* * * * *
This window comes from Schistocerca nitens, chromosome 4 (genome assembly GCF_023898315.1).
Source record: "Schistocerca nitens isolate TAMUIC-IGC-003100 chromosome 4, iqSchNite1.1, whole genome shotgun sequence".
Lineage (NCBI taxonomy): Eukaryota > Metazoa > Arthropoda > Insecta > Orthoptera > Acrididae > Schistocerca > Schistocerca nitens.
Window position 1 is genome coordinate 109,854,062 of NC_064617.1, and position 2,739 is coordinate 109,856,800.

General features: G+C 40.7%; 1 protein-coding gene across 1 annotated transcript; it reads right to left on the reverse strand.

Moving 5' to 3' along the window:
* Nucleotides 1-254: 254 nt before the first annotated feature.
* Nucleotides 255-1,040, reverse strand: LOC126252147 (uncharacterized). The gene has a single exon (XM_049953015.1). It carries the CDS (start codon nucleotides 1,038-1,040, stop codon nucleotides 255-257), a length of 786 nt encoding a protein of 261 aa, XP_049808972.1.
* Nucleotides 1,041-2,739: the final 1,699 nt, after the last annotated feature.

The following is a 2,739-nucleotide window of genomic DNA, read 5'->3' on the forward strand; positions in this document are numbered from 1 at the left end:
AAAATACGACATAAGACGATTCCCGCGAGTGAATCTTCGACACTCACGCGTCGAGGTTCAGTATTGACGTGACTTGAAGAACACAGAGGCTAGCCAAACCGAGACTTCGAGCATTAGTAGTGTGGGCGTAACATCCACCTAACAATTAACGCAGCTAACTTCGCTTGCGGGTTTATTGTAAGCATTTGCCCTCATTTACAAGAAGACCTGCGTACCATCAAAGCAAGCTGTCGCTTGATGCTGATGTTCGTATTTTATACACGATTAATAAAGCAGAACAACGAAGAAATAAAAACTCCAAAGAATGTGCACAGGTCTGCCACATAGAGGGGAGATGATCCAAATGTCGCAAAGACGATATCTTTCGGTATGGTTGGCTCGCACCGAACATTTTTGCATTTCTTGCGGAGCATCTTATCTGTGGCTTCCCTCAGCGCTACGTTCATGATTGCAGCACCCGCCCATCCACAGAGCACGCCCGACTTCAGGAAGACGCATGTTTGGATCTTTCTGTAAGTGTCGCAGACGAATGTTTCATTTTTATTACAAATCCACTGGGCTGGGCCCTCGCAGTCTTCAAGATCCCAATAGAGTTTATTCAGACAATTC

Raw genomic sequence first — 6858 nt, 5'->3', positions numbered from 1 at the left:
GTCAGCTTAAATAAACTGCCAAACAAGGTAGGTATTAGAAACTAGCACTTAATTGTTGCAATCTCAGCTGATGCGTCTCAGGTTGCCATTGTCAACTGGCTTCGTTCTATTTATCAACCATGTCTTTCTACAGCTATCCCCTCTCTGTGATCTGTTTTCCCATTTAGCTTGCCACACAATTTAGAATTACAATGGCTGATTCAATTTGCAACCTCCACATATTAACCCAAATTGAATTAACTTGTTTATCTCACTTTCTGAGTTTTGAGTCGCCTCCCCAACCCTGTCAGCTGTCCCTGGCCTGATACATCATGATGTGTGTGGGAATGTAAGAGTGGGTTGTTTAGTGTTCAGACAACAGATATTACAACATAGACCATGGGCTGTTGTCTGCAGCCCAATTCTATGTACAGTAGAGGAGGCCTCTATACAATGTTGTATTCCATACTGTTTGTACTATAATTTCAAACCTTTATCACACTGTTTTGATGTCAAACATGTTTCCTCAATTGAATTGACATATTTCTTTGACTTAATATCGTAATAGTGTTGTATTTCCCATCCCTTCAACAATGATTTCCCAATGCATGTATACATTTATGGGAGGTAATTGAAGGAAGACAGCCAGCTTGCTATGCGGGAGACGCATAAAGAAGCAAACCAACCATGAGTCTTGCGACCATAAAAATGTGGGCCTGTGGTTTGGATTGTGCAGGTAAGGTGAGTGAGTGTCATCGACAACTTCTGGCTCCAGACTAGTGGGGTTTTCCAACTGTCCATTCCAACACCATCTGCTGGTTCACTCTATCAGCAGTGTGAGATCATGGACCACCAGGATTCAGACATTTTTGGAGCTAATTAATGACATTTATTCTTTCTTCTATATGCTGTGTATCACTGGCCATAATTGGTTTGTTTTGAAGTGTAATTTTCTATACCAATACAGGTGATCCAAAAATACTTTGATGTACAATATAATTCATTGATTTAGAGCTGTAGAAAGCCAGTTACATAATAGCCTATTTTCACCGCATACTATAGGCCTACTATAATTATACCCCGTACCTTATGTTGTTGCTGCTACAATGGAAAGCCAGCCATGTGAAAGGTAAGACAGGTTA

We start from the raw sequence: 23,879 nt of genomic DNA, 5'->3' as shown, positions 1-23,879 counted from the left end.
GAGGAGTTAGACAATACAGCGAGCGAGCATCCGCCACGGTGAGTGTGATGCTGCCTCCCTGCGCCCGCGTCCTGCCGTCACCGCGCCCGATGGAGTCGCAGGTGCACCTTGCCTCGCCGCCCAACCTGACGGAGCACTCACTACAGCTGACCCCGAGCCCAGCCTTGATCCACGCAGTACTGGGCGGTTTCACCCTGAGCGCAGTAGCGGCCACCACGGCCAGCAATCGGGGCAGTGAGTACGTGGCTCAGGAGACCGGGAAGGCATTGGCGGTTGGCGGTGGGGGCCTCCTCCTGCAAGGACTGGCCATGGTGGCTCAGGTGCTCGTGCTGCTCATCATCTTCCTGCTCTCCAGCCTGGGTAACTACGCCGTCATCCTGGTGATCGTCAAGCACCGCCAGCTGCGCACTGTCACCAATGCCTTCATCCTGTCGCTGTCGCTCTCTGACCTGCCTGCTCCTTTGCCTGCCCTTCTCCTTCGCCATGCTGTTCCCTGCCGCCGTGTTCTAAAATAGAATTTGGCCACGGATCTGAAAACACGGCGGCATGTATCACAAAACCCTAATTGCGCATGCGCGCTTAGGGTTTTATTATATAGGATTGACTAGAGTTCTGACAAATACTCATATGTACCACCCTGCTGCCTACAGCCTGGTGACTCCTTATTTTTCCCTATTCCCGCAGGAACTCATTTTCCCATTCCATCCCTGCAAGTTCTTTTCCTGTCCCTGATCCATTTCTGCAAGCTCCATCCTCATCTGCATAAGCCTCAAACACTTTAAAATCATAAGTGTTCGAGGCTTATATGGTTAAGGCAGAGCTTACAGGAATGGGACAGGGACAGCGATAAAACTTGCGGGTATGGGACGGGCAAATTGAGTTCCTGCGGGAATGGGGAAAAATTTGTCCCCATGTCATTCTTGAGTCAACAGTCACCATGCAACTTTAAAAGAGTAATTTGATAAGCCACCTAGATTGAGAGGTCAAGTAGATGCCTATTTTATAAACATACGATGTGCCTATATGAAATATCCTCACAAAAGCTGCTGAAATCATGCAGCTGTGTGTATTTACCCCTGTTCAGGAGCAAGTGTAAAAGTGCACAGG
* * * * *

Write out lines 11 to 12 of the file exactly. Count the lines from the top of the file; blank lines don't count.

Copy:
AAAATACGACATAAGACGATTCCCGCGAGTGAATCTTCGACACTCACGCGTCGAGGTTCAGTATTGACGTGACTTGAAGAACACAGAGGCTAGCCAAACCGAGACTTCGAGCATTAGTAGTGTGGGCGTAACATCCACCTAACAATTAACGCAGCTAACTTCGCTTGCGGGTTTATTGTAAGCATTTGCCCTCATTTACAAGAAGACCTGCGTACCATCAAAGCAAGCTGTCGCTTGATGCTGATGTTCGTATTTTATACACGATTAATAAAGCAGAACAACGAAGAAATAAAAACTCCAAAGAATGTGCACAGGTCTGCCACATAGAGGGGAGATGATCCAAATGTCGCAAAGACGATATCTTTCGGTATGGTTGGCTCGCACCGAACATTTTTGCATTTCTTGCGGAGCATCTTATCTGTGGCTTCCCTCAGCGCTACGTTCATGATTGCAGCACCCGCCCATCCACAGAGCACGCCCGACTTCAGGAAGACGCATGTTTGGATCTTTCTGTAAGTGTCGCAGACGAATGTTTCATTTTTATTACAAATCCACTGGGCTGGGCCCTCGCAGTCTTCAAGATCCCAATAGAGTTTATTCAGACAATTC

Raw genomic sequence first — 6858 nt, 5'->3', positions numbered from 1 at the left: